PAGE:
Brokers urged to demand pay rise

by Madison Utley27 Mar 2019

According to an established mortgage broker in the investment property space, the royal commission media coverage and ensuing widespread broker support has provided the industry with a unique opening to demand a raise in compensation. 

“Now that we’ve got Australians on our side, bipartisan support of the political parties, and the media behind us, this is the opportunity that we need to turn around and go to the banks and say, “We deserve a pay raise. We are doing so much more for you anyway,” said John Manciameli, founder of Slipstream.

In the ten years since brokers saw a 30% cut in commissions following the global financial crisis, Manciameli explained that the industry has taken on additional duties – more data entry, compliance work, forensic analysis on household income and expenses – that call for an increase in compensation, not a further cut. 

“Since then, the big four have recorded gigantic profits and it’s obvious that they do have the capacity to pay us,” said Manciameli.

“We’ve got the momentum to expand as an industry. We have to say, if you want more education into the broking industry, if you want better consumer outcomes, then invest in it. Give us 1.1% plus trail.’”

Manciameli believes that Australians would largely support their brokers receiving “a decent income” and would be unbothered by the banks making less profit.

He also stressed that allocating more towards compensation for brokers is investing in the health and future of the industry.

If brokers are struggling with their current balance and aren’t bringing in enough money, they’re not going to attend events or seminars to learn how to improve, they’re going to focus on bringing in new business, Manciameli pointed out.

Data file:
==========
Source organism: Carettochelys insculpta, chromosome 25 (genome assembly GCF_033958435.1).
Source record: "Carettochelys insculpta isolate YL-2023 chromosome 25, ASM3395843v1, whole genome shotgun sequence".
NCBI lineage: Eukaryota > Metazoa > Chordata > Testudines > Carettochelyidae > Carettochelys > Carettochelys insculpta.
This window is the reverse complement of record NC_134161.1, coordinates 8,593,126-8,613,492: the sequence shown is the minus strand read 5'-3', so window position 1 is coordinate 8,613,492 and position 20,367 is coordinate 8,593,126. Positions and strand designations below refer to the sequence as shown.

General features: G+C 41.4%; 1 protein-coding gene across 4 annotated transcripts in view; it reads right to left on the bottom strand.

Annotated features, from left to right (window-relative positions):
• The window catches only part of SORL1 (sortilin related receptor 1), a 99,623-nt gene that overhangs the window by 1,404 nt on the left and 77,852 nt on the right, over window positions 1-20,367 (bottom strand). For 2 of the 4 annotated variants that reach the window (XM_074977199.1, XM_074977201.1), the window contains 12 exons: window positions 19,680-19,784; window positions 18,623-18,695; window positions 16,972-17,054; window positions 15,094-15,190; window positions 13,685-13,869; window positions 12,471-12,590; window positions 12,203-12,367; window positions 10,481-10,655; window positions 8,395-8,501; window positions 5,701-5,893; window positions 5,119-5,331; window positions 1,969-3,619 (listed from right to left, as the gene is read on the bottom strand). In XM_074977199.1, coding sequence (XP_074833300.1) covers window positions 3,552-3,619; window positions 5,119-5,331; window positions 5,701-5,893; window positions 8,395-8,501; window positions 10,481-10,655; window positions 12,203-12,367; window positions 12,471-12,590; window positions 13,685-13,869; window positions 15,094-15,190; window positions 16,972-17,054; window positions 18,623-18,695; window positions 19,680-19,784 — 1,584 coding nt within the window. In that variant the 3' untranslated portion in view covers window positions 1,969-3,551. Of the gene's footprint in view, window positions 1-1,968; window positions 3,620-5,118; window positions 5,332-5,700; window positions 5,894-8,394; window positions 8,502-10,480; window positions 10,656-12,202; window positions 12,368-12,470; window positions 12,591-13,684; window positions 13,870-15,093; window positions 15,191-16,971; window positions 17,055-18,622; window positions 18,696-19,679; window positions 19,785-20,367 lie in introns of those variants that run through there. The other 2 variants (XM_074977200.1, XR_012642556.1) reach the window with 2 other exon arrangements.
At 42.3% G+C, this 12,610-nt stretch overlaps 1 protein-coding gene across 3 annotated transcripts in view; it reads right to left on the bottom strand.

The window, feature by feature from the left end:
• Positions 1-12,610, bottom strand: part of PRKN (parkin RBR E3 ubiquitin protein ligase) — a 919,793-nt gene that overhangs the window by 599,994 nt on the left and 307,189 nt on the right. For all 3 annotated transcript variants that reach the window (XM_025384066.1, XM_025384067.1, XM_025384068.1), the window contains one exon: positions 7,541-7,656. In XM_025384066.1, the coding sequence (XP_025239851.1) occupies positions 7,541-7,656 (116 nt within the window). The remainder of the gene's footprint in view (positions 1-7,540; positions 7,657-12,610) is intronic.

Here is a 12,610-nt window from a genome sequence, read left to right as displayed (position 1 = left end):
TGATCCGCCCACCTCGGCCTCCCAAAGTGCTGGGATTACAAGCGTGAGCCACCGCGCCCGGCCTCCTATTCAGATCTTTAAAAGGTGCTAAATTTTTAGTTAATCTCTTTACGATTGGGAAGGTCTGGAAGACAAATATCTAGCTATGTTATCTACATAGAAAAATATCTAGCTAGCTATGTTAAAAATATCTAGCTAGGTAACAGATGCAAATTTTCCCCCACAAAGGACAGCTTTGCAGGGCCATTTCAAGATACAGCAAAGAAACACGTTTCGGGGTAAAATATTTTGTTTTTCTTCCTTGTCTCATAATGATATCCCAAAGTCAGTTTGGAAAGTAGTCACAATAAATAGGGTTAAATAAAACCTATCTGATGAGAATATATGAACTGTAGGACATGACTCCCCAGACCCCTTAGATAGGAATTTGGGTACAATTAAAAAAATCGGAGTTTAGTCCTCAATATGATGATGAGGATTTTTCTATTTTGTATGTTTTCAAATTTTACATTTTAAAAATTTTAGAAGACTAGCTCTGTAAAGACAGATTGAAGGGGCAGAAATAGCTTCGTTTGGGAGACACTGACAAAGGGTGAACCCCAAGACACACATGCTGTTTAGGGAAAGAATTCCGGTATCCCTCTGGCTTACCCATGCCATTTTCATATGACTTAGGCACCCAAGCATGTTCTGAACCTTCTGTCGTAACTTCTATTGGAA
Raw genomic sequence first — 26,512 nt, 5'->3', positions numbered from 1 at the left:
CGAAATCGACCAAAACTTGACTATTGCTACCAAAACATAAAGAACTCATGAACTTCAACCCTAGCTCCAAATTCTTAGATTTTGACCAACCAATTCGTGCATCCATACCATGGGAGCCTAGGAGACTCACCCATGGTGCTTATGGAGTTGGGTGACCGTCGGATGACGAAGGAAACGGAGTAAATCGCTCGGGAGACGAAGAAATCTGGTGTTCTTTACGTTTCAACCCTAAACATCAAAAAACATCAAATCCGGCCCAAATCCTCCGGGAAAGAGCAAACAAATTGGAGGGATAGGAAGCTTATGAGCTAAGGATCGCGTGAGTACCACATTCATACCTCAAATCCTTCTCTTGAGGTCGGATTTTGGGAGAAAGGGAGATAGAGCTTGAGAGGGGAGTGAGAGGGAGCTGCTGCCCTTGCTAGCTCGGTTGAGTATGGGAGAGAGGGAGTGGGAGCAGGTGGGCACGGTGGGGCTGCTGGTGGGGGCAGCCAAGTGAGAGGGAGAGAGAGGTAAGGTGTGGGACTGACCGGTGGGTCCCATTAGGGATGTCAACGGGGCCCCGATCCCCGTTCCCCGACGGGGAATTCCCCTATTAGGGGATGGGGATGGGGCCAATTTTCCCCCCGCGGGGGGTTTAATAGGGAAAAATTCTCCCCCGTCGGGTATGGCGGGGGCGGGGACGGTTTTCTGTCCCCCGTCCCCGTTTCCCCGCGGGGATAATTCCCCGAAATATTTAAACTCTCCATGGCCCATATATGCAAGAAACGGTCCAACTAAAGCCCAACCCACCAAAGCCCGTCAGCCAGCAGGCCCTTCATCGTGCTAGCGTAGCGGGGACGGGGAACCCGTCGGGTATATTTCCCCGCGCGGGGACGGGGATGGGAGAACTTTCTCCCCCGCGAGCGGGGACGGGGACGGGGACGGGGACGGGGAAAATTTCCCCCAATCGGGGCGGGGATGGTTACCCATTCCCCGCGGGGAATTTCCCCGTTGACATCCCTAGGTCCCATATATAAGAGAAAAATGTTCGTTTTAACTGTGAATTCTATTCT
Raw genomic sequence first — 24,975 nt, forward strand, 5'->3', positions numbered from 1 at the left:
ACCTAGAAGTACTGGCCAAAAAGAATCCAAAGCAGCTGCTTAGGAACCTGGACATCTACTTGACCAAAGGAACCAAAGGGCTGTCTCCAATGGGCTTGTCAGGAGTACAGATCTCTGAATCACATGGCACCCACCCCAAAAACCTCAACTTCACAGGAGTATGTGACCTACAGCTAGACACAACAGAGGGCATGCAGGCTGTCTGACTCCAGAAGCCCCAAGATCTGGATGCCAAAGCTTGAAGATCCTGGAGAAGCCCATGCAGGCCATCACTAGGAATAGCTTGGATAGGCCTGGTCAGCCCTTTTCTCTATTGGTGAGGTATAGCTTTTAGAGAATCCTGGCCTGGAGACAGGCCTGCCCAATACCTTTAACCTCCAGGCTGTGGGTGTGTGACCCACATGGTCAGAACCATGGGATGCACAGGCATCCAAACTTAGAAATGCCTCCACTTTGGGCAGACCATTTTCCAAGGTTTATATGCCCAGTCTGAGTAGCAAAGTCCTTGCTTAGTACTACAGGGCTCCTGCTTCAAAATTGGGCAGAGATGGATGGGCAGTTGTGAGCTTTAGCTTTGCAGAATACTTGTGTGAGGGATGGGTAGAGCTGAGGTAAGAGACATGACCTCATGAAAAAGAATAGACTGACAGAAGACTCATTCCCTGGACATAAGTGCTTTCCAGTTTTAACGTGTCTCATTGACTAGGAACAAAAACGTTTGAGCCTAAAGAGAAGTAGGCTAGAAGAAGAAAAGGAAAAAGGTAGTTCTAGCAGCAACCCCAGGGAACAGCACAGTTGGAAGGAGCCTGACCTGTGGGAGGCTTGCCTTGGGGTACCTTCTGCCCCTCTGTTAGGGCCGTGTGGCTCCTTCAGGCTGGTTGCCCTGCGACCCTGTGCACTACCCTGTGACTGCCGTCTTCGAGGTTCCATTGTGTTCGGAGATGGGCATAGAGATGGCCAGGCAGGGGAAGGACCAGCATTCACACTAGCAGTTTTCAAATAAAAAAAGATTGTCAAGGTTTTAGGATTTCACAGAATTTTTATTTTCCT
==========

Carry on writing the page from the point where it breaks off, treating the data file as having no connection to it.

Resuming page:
Additionally, if mortgage broking isn’t “financially rewarding” young professionals who don’t have the data base or connections that older brokers have established are likely to gravitate towards other industries rather than start “from scratch.”

So far, Manciameli has received overwhelming support while sharing his views on the topic, which he welcomes as he feels unification is crucial to instigating change. 

“If we don’t ask, we don’t get. And if we don’t ask in a unified voice, we get slammed,” he said.

Organising cooperation across an entire industry takes time, so Manciameli urges brokers to engage in this conversation now to be ready for the election and the ensuing regulatory developments.

“Yes, we’re all battle weary. Everyone is exhausted,” he said, speaking to the last few weeks. “But you quickly find energy if you are in a situation where you were facing another 30% pay cut, and now you have an opportunity to get a 30% pay raise instead.”

“What a wonderful opportunity when the prime minister himself is talking about our little cottage industry. The time is right to reclaim what we lost 10 years ago – and then some,” he concluded.

COMMENTS

  • by Tom 27/03/2019 8:51:17 AM

    Exactly right. We are doing and expected to do so much more than prior to the GFC. and for 30% less than we got paid pre GFC. Time to get paid the to additional work, education and responsibility placed on us.

    we should be getting paid at least 1% up front renumeration payment and 0.5% deferred ongoing renumeration payments plus GST.

  • by Brett Mansfield 27/03/2019 9:02:47 AM

    This year Brokers have already taken another massive cut in the form of the utilisation changes to upfront commissions through the CIF reforms. Lenders were provided with over 12 months to implement a system to pay on funds utilised at drawn down at a later point in
    time for subsequently drawn down amounts, up to the maximum facility limit. It is disappointing that many lenders have not followed the intent of this reform and are choosing to not pay brokers the full value of their commissions. This needs urgent attention by all.

  • by SEQ Broker 27/03/2019 10:01:03 AM

    Hmmm,
    I think it may be worth the time to lay out the process of doing a loan. Expose how long it takes to get it approved and settled, the groundwork, the compliance, the paperwork handling, data entry, more calls. And then post settlement actions as well.
    Perhaps it can be somewhat compared to a legal case, where you build your case, gathering notes and evidence, then you put it together to present the case to the Lender (judge) and then once approved you need to follow everything through.
    Except we don't get paid for up to 8 weeks in some cases and Lawyers get theirs upfront in most cases.
    Work out how many hours need to be billed per client to cover claw backs.
    Add it all up and find that 1.1% Trail still barely covers it.